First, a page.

There was a complaint on Hacker News that there were too many posts about text editors for a site that purported to be about tech and startup news. Someone replied with a quote (mis-attributed to Picasso, but findable with some googling) that “When art critics get together, they talk about Art. When painters get together, they talk about where to buy good turpentine.”
So, here’s my first turpentine post. I’m convinced that while it’s fun to talk about editors, they also serve as a distraction. Making your current editor flashier, or searching for new flashier editors is time spent not doing other useful work. I forgive myself the indulgence, though, because I recognize it as an indulgence and I enjoy it.
At some point when I was doing more system administration-type work, I settled on using vim, because it was pretty easy to use across different terminal emulations and network connections. Before that I had used emacs, but I just couldn’t stand having to hit
ESC as a replacement for
META under some circumstances and not others. More recently, I’ve been doing more coding work, and have been using TextMate and Sublime Text 2. They come with features and plugins that stock vim doesn’t have, but I kept reading about how those features existed in various plugins.
One of the advantages that TextMate and ST2 have is that there are integrated package systems. vim didn’t have that, but then I saw a nice post about Janus, which is basically a cookie-cutter pre-configured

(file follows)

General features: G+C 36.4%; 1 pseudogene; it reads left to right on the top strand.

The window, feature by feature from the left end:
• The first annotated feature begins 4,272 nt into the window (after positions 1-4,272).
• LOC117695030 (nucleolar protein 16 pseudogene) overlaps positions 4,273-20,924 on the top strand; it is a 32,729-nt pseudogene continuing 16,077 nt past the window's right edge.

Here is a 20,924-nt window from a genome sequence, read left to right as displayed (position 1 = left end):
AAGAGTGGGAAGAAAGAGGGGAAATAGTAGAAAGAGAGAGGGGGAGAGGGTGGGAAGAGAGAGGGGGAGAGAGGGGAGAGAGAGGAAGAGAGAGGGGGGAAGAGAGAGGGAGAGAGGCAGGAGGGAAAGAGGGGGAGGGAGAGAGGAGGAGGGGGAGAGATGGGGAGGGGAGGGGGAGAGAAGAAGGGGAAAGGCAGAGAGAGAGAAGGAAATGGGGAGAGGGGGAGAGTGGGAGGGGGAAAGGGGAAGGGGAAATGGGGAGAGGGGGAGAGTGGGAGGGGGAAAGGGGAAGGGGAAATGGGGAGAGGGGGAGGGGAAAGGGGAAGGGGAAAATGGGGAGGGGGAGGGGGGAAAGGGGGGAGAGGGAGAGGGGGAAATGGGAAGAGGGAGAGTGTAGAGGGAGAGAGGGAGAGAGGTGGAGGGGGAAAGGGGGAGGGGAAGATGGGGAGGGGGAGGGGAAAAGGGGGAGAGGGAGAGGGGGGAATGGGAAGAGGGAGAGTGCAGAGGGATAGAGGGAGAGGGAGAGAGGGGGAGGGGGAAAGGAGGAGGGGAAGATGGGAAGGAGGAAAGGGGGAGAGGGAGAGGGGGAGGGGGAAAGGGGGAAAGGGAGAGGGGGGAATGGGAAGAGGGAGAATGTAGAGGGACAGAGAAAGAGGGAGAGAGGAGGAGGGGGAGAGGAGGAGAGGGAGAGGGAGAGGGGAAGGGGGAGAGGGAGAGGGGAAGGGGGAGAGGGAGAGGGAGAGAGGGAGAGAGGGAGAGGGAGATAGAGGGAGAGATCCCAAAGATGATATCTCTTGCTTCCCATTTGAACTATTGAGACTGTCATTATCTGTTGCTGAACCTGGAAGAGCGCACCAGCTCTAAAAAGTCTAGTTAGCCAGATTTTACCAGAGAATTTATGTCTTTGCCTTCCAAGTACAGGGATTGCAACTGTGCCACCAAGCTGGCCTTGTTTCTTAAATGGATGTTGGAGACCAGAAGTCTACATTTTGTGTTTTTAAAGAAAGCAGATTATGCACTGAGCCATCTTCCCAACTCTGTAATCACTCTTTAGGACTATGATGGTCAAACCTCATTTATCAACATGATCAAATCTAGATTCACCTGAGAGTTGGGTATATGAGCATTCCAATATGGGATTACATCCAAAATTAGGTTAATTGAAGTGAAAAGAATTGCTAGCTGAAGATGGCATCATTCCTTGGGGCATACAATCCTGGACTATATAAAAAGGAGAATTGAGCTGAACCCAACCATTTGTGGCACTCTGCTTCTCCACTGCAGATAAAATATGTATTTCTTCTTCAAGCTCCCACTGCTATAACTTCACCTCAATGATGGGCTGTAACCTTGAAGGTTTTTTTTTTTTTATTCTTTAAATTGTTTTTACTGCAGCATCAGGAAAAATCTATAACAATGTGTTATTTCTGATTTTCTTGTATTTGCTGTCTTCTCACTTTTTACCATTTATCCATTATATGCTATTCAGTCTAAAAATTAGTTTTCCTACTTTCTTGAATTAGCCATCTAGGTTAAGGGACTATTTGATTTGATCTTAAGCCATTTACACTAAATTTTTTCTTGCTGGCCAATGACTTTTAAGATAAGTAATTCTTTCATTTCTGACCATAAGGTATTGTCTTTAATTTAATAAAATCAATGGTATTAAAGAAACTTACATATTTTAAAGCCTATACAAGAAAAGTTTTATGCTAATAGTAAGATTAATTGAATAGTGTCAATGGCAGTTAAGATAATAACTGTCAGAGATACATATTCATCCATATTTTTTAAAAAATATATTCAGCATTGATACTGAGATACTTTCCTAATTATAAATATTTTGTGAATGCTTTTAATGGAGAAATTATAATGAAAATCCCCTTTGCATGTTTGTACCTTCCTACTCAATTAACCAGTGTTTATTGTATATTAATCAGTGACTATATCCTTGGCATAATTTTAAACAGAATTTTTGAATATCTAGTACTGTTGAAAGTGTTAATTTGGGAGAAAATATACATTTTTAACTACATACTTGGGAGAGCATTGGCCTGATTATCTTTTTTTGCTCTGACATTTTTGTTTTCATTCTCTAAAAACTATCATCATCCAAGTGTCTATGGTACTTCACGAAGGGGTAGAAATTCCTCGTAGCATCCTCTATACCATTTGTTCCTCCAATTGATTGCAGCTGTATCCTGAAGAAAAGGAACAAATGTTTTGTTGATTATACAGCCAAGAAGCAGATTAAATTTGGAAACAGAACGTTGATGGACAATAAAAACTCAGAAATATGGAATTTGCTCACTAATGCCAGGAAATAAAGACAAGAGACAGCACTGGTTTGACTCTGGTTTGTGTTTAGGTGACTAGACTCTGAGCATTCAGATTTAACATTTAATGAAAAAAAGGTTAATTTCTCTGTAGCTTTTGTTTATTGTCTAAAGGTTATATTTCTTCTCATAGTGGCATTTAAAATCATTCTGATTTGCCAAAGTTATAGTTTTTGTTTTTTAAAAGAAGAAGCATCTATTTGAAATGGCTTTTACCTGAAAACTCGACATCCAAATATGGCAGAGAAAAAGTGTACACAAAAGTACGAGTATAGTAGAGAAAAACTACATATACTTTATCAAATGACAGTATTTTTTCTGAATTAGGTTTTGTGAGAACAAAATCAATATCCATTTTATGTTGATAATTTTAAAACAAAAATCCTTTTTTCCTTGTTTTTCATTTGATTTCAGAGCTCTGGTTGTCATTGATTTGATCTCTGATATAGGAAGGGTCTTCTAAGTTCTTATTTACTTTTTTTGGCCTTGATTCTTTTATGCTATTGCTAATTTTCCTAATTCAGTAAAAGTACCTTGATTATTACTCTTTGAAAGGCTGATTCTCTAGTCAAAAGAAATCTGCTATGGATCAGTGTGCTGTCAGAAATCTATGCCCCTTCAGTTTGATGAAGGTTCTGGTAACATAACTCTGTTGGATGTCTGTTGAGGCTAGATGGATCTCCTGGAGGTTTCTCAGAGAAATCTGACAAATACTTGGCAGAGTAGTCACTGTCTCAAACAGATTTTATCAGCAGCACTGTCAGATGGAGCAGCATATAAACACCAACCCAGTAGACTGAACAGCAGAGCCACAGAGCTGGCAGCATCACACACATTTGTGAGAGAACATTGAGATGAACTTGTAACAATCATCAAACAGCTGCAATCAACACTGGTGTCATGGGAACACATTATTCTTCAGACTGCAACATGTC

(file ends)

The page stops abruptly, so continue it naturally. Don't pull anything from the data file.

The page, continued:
.vimrc and associated packages. It comes with NerdTree, which is akin to the project drawer, and Ctrl-P, which is like TextMate’s C-T fuzzy finder, or ST2’s Command-P fuzzy-finder. It also has various ack/ctags/git features that are nice for programming.
More interesting to me, though, are the packages that build on classic vim strenghts. I love the fchar command for moving forward in the line to the next instance of char. EasyMotion takes that functionality and puts it on steroids, letting you alphanumerically select which of the next 51+ (a-z,A-Z, with Z being used to say “I want to pick out of the next 51, please”) instances you want to move to. This is one of the vim-specific commands that I miss when I’m in an editor that doesn’t have the normal/insert-mode split.
Installing the Janus setup is as easy as a git clone. However, it requires vim 7.3+, while the vim on MacOS 10.6 is at 7.2. Installing the newer version was a “brew install macvim” away, but that gets you macvim, a GUI layer on top of vim. In practice, if I’m using a GUI editor right now, it’s ST2. I use vim when I don’t want to leave the terminal I’m in to do some editing. No problem, though, because the underlying vim that macvim sits on top of is available at
/usr/local/Cellar/macvim/7.3-64/MacVim.app/Contents/MacOS/Vim. I have aliased vim to that, and also set SVN_EDITOR and made my git config core.editor point to that too. Otherwise, if you use the
/usr/bin/vim as your commit editor, you will get failures because some of the 7.3-requiring plugins make 7.2 vim exit with exit code 1, even though all the editing was successful.